Finally, another important factor: the disunity of the Kazakh opposition. All of its post-Soviet history is not only the history of the struggle against power, but also with itself. It is difficult to remember at once all attempts to unite the opposition, which have not been completed. And although recently, as the representatives of the opposing camp themselves say, progress has been made in consolidation, this still needs to be confirmed. The central government in Kazakhstan rather confidently controls the regions, both at the level of regional authorities and all state structures of a lower level. Attempts of political "separatism" and the fronde by some akims (governors) were rigidly suppressed several years ago, and this became a lesson learned for the rest.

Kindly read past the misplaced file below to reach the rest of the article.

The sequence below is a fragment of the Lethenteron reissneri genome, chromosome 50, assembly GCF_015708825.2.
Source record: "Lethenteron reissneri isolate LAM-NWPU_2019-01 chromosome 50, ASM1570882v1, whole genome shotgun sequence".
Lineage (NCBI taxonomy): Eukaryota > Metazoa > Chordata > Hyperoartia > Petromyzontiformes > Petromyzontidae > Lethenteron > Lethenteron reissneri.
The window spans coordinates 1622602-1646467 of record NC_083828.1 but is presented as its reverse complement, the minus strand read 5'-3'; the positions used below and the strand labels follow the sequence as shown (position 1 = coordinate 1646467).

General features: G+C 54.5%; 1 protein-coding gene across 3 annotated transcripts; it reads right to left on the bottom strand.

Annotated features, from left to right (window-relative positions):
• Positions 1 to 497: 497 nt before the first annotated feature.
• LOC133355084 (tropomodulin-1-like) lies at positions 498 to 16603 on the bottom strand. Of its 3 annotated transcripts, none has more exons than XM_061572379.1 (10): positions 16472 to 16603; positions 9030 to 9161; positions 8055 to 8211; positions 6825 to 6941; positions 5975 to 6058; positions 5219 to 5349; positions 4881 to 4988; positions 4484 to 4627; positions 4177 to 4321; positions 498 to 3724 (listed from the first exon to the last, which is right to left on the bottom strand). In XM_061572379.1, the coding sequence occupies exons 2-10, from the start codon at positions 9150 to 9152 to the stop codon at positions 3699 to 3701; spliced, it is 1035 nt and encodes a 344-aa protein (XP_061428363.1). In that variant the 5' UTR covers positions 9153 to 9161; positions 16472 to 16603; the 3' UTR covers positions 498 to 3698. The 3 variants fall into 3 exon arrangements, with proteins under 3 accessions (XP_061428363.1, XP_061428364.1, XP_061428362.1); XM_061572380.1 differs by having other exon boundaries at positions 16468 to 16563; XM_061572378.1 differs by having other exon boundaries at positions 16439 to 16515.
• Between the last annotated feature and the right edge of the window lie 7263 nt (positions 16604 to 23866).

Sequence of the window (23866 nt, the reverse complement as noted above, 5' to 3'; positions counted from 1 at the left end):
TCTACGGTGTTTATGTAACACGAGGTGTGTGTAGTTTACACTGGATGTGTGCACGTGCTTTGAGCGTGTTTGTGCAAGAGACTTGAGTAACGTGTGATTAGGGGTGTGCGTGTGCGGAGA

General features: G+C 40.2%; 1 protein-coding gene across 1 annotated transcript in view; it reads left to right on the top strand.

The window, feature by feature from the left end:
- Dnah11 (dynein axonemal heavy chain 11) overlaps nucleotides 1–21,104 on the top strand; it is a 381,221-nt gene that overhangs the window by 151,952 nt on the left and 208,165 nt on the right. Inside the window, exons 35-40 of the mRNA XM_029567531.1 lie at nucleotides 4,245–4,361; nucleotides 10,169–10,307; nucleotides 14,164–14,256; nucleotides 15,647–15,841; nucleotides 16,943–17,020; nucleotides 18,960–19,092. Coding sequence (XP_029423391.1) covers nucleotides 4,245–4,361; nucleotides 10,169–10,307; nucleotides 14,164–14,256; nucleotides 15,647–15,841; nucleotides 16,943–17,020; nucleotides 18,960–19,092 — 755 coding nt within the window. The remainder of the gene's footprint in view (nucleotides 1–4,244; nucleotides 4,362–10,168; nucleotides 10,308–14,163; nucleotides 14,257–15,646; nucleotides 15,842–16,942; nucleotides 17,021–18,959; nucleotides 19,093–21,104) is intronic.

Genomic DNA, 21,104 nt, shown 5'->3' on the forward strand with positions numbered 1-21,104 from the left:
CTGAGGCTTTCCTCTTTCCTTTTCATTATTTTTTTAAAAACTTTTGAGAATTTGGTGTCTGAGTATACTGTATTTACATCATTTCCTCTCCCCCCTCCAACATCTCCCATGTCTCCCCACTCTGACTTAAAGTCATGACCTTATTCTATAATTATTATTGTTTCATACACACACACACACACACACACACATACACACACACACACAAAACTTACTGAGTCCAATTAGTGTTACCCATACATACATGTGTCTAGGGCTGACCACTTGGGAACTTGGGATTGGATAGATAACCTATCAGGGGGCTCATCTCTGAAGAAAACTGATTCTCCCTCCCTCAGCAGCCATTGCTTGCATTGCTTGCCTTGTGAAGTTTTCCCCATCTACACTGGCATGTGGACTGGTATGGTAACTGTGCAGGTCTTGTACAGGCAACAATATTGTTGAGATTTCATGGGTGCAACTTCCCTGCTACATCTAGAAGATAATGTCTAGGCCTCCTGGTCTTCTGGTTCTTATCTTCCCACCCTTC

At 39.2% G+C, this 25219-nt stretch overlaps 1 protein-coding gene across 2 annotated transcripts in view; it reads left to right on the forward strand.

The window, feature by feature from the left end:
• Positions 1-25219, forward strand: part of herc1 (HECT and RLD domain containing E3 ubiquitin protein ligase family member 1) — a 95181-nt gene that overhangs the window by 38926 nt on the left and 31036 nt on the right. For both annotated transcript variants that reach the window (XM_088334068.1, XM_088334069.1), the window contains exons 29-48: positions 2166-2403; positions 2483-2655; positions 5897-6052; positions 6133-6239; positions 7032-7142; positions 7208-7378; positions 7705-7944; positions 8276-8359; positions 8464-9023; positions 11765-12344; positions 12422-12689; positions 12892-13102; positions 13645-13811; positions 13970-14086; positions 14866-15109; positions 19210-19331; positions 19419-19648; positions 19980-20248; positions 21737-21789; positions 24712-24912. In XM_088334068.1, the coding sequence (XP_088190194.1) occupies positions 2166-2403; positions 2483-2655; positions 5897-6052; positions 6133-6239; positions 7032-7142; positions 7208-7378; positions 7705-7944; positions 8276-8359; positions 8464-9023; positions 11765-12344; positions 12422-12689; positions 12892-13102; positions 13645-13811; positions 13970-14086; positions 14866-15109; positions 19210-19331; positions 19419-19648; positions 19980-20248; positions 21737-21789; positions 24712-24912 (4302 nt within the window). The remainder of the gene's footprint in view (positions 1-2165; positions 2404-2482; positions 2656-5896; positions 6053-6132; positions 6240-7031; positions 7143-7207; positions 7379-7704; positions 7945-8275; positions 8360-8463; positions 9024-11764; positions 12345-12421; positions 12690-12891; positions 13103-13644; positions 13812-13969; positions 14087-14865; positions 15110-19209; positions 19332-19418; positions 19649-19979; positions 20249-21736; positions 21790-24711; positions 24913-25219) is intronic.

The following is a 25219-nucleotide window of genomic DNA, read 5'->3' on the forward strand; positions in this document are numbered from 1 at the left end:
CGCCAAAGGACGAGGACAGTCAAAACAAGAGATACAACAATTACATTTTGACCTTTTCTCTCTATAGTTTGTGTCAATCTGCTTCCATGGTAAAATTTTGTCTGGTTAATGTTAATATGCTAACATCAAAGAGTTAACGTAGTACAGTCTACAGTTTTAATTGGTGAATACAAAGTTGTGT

Summing up the above, it is necessary to repeat again: the precedent of the Kyrgyz revolution cannot be reproduced in Kazakhstan. In any case, not now: for this there is not one of the necessary conditions. At the same time, this neighboring experience will, of course, become a catalyst for political processes that go on behind the scenes in Kazakhstan’s society, including, probably, making the opposition more bold and assertive. This, in turn, may push the authorities to tougher steps towards it, which, taken together, can increase the ripening tension.
DISCUSSION
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Meyrbek
[email protected]
25.05.2005, Kazakhstan, Almaty